Top ten viruses and hoaxes reported to Sophos in November 2005

Sophos Press Release

Sophos reports highest ever record of new malware, and new Sober worm shoots to #1

Sophos, a world leader in protecting businesses against viruses, spyware and spam, has revealed the top ten viruses and hoaxes causing problems for businesses around the world during the month of November 2005.

The report, compiled from Sophos's global network of monitoring stations, reveals that, despite being detected very late in the month, the Sober-Z worm has stormed to the top of the charts, and at its peak accounted for one in every 13 emails sent. The proliferation of Sober-Z has caused Netsky-P, the worm written by convicted German teenager Sven Jaschan, to fall to second position after dominating the number one spot for the past four months.

The top ten viruses in November were as follows:

Position Last
Malware Percentage of reports
Others 25.4%

The new Sober-Z worm, which currently accounts for a massive 42.9% of all viruses reported to Sophos, sends itself as an email attachment and attempts to turn off security software on the user's computer. Once the attached file is run, the worm scans the user's hard drive for email addresses, in its search for other computers to infect. The author of this worm has been operating anonymously for more than two years, and this latest threat is the cyber criminal's most widespread virus yet.

"Since we saw the first Sober worm back in October 2003, its author has tried to improve upon tried-and-tested tricks to dupe computer users into launching infected attachments," said Carole Theriault, senior security consultant at Sophos. "This latest worm purports to be a warning from CIA and FBI agents, accusing recipients of visiting illegal websites. Mocking the feds is a sure-fire way of goading the authorities, and you can't help but wonder whether the author is desperate to be caught."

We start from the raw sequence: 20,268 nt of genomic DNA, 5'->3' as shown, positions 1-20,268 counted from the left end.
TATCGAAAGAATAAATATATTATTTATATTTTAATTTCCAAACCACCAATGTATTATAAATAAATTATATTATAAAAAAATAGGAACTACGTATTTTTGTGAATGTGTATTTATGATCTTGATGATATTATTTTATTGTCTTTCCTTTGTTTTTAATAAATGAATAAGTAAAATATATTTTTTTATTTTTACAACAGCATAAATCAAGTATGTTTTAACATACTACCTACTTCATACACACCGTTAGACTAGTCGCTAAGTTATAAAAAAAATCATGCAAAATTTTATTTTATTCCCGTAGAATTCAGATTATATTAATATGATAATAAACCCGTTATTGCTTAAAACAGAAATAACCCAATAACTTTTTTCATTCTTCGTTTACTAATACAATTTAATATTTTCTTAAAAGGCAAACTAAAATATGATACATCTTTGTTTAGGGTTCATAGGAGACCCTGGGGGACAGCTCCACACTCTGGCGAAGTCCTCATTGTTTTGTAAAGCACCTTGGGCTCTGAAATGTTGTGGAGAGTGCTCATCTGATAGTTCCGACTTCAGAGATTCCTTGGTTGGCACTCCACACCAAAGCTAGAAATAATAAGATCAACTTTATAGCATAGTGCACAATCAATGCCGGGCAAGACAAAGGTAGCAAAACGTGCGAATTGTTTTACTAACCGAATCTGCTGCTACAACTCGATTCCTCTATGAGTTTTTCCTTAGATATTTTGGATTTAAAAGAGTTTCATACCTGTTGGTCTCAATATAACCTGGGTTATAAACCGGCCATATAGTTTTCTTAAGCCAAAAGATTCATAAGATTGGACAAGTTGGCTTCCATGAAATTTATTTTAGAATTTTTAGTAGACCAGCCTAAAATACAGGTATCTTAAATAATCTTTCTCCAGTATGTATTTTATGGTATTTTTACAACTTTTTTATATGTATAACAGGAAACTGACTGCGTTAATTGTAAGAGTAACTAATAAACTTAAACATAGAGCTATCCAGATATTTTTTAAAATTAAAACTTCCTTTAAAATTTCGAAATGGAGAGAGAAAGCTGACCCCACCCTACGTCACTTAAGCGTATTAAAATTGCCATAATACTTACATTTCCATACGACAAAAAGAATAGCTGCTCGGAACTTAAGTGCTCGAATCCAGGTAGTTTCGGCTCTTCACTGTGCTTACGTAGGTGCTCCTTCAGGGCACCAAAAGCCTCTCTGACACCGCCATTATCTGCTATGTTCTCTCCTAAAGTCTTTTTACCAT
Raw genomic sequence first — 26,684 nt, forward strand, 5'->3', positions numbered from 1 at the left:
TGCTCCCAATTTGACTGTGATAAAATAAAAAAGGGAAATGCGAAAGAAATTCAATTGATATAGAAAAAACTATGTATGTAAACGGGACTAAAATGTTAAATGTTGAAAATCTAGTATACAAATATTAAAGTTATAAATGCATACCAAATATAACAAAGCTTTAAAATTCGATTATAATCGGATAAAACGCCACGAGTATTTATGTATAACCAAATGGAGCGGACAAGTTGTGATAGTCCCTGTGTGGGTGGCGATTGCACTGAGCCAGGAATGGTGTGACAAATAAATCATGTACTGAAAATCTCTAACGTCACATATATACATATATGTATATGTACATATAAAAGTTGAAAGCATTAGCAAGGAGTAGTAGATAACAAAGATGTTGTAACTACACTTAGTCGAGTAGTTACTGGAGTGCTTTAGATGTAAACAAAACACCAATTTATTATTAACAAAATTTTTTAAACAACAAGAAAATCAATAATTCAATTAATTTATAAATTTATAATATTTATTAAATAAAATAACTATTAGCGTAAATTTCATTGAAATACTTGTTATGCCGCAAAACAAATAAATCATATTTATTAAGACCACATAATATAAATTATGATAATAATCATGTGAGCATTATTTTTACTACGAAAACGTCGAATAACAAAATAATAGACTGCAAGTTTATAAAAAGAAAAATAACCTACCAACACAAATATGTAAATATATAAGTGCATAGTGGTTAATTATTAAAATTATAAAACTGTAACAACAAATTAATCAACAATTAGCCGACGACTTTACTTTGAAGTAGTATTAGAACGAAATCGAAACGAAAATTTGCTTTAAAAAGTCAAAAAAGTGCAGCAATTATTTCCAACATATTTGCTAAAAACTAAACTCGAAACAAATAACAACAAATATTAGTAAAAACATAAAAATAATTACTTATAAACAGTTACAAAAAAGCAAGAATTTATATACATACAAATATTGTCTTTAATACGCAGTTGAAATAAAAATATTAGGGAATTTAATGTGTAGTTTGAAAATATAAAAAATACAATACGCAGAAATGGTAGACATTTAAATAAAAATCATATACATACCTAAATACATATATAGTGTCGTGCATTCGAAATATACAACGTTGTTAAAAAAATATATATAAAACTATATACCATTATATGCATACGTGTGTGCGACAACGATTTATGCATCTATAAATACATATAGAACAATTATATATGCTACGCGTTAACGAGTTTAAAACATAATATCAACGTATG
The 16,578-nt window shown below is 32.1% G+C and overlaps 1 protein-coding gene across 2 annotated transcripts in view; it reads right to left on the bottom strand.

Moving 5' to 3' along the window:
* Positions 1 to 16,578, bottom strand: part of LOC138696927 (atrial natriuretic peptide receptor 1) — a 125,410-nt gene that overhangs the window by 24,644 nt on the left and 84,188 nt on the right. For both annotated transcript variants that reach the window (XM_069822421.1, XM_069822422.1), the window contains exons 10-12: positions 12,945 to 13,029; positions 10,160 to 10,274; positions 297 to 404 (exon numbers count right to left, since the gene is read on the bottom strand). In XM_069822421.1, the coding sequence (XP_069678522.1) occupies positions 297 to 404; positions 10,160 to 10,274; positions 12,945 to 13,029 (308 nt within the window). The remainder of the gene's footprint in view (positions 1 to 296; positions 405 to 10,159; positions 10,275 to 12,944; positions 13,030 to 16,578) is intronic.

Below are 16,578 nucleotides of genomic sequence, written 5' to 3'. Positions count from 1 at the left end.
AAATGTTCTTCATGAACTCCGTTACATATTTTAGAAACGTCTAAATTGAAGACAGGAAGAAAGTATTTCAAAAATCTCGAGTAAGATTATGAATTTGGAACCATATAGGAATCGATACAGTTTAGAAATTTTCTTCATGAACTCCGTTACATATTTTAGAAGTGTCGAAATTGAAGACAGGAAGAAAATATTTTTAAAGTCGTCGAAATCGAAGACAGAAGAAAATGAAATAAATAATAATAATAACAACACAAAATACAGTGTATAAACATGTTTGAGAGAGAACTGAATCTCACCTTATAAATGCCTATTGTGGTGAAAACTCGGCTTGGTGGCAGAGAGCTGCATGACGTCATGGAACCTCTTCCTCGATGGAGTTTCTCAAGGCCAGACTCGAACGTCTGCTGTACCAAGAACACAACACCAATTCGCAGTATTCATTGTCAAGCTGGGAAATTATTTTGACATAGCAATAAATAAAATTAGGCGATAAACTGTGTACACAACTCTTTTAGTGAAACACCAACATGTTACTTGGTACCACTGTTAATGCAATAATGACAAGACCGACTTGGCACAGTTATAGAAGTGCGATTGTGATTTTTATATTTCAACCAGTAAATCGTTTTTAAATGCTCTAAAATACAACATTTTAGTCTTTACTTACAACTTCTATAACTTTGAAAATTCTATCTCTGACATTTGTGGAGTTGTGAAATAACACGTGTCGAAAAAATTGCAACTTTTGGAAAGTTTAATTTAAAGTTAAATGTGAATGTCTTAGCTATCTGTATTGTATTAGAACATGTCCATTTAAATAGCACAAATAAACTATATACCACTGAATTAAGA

Sober worms are frequently bilingual, configured to spread in both English and German. As well as posing as communication from an FBI or CIA agent, Sober-Z also references the German version of 'Who Wants to be a Millionaire' as well as US star Paris Hilton.

This month's chart consists of only three virus families - Netsky, Mytob and Zafi, indicating that virus writers are continuing to create variants of established threats, which prove most effective for financial gain.

"The Sober family may seem as hard to exterminate as a colony of cockroaches, but they can be stopped from infesting a network if users remain vigilant when facing unsolicited emails," continued Theriault. "These worms have posed little threat to computers armed with first-class anti-virus and anti-spam software, and run by users who follow safe computing practices."

The Mytob family continues to spread far and wide and the variants make up half of the top ten, demonstrating the family's persistent and varied attacks. Aside from Sober-Z, this month's chart is dominated by the Mytob, Netsky and Zafi virus families - showing that cyber criminals are increasingly bringing out new variants of established threats in order to maximise their impact.

Sophos's research shows that 2.7%, or one in 38 emails is viral. Sophos now identifies and protects against a total of 114,082 viruses, an increase of 1,940 on last month.

In order to minimise exposure to viruses, Sophos recommends that companies deploy a policy at their email gateway which blocks unwanted executable attachments from being sent into their organisation from the outside world. Companies should also run up- to-date anti-virus software, firewalls and install the latest security patches.

The top ten hoaxes reported to Sophos during November 2005 were as follows:

Position Hoax Percentage of reports
1Hotmail hoax
2Meninas da Playboy
3Bonsai kitten
4A virtual card for you
5Budweiser frogs screensaver
6Jamie Bulger
7Sainsbury's gift vouchers
8Bill Gates fortune
9HIV Needles
10Mobile phone hoax

"We advise all companies to consider circulating a policy on virus hoaxes to curb the spread of these annoying emails that can cause mail overload and results in down time and loss of profits, " said Theriault. "Although they do not cause serious network damage, certain hoaxes, such as the HIV Needle email, are cruel tricks that can be very upsetting for those users receiving them."

Sophos has made available a free, constantly updated information feed for intranets and websites which means users can always find out about the latest viruses and hoaxes.

Graphics of the above top ten virus chart are also available.

More than 100 million users in 150 countries rely on Sophos’ complete security solutions as the best protection against complex threats and data loss. Simple to deploy, manage, and use, Sophos’ award-winning encryption, endpoint security, web, email, mobile and network security solutions are backed by SophosLabs - a global network of threat intelligence centers. Sophos is headquartered in Oxford, U.K., and is publicly traded on the London Stock Exchange under the symbol “SOPH.” More information is available at